Mahesh Bhupathi, best known for his winning ways on court, has claimed that he had reimbursed his tennis-trainer father C G Krishna Bhupathi the Rs 28.5 lakh he spent on him for the period 1989-90 and 1993-94—four years in total. The tennis ace has claimed tax exemption on this `transaction’, citing a 1994 agreement with his father.

The I-T contended that the `agreement’ between the Bhupathis should be rejected, as it was entered into only to avoid tax, and was contrary to the very foundation of Hindu law—under which it is the pious duty of the father to educate his progeny. It is also contrary to the provisions of the Hindu Adoptions and Maintenance Act and the first principle of Hindu law.

Bhupathi’s counsel argued that as his father was a renowned tennis player who was running a coaching centre in Oman, he was entitled to claim his fees and it could not be said that the agreement was a strange one, entered into mainly to avoid tax liability. It was claimed that Bhupathi’s father was entitled to claim the amount spent by him on training students.

Justices K L Manjunath and B V Nagarathna said that this was the first time they had come across such an agreement between a father and his son. “It is the pious and moral obligation of the father to maintain the son during his minority or till he independently starts earning. If really there was an agreement between the father and son, such agreement would have come into existence before training the son by the father. In this case, the agreement has been entered into after the assessee (Bhupathi) started getting remuneration from the tennis association, which only shows that the agreement has come into existence only to defeat the tax liability,” the court said.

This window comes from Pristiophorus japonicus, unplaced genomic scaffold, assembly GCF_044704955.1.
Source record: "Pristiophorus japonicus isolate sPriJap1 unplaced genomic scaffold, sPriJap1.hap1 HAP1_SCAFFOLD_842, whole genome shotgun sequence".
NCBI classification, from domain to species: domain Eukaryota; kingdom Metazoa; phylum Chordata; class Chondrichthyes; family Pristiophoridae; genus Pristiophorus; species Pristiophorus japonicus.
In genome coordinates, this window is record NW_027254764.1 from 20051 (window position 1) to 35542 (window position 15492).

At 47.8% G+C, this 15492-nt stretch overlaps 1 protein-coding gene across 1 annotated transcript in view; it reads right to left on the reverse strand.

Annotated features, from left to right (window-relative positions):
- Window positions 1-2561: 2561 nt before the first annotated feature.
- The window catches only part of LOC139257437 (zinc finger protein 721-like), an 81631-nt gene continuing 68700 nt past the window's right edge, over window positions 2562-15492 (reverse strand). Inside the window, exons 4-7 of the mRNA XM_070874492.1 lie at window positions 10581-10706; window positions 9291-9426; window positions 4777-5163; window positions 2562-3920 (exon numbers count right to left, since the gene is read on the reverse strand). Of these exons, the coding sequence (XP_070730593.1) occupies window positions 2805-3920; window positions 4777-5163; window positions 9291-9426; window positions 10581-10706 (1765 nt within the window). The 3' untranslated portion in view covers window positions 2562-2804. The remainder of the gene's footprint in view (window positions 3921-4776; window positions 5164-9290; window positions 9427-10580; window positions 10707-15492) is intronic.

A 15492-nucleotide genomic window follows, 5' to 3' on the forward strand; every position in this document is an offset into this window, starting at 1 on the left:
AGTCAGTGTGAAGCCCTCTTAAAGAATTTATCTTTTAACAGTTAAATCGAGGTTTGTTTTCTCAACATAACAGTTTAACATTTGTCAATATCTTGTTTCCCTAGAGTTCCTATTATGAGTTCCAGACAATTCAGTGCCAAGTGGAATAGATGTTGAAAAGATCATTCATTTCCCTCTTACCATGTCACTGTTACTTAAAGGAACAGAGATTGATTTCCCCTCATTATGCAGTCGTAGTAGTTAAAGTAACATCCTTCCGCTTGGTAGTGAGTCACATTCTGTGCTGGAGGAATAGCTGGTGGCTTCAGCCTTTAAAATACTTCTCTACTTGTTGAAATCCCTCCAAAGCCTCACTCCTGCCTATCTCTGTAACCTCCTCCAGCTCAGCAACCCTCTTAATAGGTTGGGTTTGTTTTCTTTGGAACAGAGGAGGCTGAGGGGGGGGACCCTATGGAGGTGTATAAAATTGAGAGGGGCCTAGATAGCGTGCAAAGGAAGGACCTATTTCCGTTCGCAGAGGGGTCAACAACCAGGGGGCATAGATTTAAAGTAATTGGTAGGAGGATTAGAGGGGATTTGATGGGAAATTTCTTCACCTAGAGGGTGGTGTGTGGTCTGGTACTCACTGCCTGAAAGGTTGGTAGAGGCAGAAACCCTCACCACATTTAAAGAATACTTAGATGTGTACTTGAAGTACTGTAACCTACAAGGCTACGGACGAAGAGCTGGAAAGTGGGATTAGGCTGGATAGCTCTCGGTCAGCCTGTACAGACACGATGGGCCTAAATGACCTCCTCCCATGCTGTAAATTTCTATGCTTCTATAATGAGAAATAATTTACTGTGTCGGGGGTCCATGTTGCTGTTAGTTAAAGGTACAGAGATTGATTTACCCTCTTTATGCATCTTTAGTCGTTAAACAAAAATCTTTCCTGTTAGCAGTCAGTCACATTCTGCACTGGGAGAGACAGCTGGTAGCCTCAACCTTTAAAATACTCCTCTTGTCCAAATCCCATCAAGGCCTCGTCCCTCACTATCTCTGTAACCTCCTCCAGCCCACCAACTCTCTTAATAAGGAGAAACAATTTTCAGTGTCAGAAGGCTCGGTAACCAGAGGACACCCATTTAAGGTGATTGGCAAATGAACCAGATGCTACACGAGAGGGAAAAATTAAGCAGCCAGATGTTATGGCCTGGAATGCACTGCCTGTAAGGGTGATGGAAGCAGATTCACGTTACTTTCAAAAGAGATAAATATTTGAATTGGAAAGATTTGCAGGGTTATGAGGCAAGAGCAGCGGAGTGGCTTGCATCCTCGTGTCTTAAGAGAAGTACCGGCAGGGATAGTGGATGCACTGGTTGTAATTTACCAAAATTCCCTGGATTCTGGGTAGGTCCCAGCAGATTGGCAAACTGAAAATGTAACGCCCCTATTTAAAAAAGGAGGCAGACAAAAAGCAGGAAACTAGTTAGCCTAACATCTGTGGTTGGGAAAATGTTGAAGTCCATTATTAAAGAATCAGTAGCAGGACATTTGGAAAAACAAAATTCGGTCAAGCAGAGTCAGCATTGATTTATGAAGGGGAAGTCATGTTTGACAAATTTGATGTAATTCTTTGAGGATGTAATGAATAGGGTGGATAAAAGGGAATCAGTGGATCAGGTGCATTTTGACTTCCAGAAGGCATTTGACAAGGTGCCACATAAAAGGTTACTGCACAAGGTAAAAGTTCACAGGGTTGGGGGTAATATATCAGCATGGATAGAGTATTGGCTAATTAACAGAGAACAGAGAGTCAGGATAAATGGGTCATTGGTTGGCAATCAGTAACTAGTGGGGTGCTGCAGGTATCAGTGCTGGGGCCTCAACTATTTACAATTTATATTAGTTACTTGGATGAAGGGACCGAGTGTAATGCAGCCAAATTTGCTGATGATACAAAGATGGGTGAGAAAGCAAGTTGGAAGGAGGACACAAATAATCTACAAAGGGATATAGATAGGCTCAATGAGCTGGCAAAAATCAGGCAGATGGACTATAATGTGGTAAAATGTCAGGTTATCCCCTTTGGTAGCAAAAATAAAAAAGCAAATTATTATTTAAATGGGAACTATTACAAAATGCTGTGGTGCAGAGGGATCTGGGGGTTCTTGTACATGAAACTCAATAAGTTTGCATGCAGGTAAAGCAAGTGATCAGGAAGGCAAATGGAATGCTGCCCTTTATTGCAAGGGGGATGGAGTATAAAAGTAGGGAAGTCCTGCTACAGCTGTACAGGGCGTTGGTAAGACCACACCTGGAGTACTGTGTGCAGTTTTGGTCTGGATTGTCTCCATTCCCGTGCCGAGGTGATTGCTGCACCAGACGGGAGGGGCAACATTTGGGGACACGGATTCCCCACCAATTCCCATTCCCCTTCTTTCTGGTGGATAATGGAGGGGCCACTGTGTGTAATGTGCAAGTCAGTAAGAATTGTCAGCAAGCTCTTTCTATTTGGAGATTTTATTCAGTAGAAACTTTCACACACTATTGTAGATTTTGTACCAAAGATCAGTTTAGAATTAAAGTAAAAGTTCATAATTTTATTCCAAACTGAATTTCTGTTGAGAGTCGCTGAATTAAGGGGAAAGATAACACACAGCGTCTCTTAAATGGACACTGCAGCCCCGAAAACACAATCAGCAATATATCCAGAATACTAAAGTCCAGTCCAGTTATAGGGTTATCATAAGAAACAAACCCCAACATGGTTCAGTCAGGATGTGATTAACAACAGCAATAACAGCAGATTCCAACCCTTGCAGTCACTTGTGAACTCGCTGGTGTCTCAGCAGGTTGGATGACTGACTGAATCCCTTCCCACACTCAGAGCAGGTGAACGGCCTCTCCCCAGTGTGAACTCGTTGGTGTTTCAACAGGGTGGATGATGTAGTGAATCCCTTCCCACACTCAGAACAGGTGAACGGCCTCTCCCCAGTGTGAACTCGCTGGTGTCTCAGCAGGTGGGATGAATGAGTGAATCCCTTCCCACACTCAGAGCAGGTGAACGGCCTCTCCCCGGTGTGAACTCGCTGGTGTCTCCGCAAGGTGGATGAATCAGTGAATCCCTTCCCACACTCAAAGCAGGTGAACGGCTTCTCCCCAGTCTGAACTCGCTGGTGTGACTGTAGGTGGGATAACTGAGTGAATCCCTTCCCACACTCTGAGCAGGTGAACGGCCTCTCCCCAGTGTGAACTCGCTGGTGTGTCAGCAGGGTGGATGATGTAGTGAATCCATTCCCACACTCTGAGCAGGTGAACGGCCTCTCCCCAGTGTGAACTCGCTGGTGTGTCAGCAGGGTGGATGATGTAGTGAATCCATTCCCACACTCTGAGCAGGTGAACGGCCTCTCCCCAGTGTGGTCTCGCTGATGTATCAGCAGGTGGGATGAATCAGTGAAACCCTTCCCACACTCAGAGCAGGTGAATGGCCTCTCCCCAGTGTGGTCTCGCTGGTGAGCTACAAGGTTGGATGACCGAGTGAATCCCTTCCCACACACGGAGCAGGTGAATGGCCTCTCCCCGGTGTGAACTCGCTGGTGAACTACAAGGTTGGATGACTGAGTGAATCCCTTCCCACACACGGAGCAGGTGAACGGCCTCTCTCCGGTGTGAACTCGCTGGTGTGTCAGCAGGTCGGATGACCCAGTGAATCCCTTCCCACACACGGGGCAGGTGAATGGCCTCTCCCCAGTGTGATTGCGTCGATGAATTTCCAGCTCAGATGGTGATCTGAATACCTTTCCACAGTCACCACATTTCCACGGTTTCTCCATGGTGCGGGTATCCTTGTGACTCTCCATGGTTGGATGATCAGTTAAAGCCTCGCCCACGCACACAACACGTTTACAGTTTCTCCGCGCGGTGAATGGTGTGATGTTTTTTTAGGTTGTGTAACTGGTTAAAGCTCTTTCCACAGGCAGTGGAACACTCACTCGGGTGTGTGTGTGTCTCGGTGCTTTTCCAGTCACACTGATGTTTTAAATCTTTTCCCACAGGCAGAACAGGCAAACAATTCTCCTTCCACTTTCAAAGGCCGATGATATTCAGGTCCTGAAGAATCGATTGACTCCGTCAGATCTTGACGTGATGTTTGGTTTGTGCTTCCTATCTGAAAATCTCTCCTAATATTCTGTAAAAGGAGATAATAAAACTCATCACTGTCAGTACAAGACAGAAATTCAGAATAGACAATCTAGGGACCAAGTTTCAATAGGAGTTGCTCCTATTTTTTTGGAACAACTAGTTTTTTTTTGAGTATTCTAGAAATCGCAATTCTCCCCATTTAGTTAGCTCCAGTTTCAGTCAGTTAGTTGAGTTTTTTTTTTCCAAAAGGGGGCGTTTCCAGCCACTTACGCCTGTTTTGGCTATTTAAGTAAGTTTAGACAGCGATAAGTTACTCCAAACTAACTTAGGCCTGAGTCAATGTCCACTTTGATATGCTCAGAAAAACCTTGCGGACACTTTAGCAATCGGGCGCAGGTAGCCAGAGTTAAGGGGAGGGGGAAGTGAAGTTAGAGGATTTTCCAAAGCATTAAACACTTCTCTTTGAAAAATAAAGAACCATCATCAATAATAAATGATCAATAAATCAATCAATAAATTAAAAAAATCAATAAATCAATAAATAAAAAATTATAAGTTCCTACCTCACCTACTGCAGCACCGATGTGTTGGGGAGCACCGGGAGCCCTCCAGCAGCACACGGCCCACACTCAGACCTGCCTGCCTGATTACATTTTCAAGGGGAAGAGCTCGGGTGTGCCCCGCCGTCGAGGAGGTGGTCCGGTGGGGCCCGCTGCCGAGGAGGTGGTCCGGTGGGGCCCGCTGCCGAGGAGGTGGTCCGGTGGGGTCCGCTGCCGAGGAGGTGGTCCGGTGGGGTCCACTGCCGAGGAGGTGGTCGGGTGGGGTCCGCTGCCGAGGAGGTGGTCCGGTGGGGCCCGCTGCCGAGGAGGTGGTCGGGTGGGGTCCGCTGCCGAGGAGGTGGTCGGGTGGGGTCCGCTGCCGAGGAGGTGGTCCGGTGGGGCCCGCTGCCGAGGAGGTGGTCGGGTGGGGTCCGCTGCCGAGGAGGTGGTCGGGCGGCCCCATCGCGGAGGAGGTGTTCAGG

Denouncing the contract, the court added that as per Hindu law, the purpose of a Hindu getting married is to propagate his lineage, and it is his moral obligation and duty to maintain his offspring as it was believed that a man cannot attain moksha (salvation) unless his son offers pind—lights his funeral pyre—after his demise.

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Category : Income Tax (27940)
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